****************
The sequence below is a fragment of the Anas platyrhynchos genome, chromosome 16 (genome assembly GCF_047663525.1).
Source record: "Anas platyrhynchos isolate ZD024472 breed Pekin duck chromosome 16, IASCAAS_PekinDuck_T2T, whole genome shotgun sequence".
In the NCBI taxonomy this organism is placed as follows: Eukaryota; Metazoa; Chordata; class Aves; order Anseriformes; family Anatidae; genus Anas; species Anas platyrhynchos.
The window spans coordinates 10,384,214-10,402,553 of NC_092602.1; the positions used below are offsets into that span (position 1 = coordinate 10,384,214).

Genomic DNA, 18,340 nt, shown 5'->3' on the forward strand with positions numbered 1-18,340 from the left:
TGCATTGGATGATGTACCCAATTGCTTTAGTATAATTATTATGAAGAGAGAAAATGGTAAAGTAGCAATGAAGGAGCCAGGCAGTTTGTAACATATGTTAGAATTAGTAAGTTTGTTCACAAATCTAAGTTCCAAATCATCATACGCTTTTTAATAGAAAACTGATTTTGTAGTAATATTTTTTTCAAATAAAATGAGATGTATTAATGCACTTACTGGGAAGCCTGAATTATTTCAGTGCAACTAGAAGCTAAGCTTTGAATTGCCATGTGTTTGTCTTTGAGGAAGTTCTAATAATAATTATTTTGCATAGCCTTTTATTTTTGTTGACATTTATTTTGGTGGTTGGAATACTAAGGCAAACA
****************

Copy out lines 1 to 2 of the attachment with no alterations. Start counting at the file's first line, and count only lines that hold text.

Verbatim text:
The sequence below is a fragment of the Anas platyrhynchos genome, chromosome 16 (genome assembly GCF_047663525.1).
Source record: "Anas platyrhynchos isolate ZD024472 breed Pekin duck chromosome 16, IASCAAS_PekinDuck_T2T, whole genome shotgun sequence".